On Wed, 21 Sep 2005 17:03:57 +0100, Roy Schestowitz wrote:
>> It has some really cool features and smart intuitive navigation.
>> However, it takes a little effort to get used to it, and I haven't had
>> the patience to learn it all yet. Even I so I do appreciate some of the
>> smart features it has.
> From what I hear, everything revolutionary that Opera offers (including
> mouse gestures, for example) can in some way or another be incorporated
> into Firefox.
There is a mouse gestures extension for Firefox. I think that the only
thing Opera can do that Firefox can't is the voice commands -- but it's
not worth giving up the extensions to be able to talk to my browser.
>> One think I like is that it saves all open tabs by default when I close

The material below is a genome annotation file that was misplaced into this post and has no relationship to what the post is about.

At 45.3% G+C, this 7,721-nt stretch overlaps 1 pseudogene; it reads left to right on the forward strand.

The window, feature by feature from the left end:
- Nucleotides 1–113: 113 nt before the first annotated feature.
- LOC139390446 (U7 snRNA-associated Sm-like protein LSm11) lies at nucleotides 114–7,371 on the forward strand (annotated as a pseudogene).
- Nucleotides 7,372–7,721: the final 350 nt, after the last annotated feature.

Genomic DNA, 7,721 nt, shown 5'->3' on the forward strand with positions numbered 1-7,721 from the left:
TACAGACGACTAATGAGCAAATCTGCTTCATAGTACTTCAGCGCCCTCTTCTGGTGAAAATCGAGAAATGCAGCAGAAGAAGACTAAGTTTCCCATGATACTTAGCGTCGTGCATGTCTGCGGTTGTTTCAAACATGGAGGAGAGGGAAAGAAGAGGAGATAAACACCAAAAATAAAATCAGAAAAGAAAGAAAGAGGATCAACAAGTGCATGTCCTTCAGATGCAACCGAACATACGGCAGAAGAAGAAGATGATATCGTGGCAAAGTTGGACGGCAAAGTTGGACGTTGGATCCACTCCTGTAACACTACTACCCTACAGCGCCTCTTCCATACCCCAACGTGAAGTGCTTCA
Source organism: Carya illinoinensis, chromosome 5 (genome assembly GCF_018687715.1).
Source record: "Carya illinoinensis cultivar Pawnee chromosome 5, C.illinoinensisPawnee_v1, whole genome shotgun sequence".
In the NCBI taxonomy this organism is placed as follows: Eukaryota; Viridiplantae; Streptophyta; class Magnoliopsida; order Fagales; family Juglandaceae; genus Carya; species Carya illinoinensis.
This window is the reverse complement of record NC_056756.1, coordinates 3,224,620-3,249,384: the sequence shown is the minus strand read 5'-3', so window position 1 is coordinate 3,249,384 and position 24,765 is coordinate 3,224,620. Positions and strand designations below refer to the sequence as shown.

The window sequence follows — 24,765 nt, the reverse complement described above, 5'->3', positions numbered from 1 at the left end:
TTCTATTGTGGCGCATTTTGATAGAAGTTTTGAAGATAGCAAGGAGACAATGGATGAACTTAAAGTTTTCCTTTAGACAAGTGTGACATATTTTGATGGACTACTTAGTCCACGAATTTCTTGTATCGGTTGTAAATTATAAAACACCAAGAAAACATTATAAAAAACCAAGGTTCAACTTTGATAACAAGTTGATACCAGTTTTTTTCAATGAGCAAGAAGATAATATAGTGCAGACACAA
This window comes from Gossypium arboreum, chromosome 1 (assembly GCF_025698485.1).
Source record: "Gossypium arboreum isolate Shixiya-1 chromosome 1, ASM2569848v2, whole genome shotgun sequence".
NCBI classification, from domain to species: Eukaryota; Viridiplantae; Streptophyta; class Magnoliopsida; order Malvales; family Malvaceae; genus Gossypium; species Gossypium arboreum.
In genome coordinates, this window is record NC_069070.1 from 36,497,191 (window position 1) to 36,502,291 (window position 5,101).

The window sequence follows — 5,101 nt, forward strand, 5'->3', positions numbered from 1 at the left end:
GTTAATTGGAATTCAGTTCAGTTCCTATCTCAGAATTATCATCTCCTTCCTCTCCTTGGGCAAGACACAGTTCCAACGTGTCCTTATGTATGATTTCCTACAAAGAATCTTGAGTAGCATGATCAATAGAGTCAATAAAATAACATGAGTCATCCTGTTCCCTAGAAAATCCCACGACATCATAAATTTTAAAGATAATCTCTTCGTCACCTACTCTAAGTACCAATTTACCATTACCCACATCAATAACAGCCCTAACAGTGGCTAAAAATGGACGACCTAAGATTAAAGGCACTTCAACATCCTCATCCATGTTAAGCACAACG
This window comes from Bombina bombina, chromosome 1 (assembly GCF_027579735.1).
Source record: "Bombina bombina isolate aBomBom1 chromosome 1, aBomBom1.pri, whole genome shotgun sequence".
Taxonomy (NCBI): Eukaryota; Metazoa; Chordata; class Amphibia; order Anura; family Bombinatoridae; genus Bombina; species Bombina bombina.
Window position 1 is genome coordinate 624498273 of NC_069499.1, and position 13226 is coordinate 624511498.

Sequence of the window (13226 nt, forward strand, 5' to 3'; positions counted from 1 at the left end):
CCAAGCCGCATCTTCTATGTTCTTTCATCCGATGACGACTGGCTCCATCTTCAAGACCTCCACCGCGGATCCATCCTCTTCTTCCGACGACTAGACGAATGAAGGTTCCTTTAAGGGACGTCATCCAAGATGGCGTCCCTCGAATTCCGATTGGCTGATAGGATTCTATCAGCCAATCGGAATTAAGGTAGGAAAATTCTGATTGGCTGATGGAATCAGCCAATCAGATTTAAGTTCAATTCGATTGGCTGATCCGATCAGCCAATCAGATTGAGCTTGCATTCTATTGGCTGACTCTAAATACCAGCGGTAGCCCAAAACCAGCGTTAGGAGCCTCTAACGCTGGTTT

>> my browser. (In Firefox I have to remember to "save all open bookmarks").
If there isn't an extension to do that already, I'm sure that it could be
written fairly easily. That is the advantage to Firefox -- anyone can
>> I don't like the design of Opera, however, it looks clumsy and odd. I
>> prefer Firefox to Opera mainly because of the overall coolness value of
>> Firefox, but also because of some valuable extensions for web
I installed the new Opera yesterday and, after poking around in the
menus, I managed to get rid of all the junk that clutters up the screen.
Still, one cannot live without the web developer toolbar, and HTML Tidy
extension (among many others).
> Yes, it would be hard for me to give up all the extensions I have at the
> moment. I think these will ultimately prevent me from upgrading to
> Firefox 1.5... but lock-in due to features is a good thing, right? (as
> opposed to data lock-in a la Windows and co.)
Some of the other Firefox upgrades have been the same way. During the
period when it went from .8 to 1.0 it broke a lot of extensions -- like
Spiderzilla (which now works again), and super drag and go. Most of the
extensions will be updated eventually.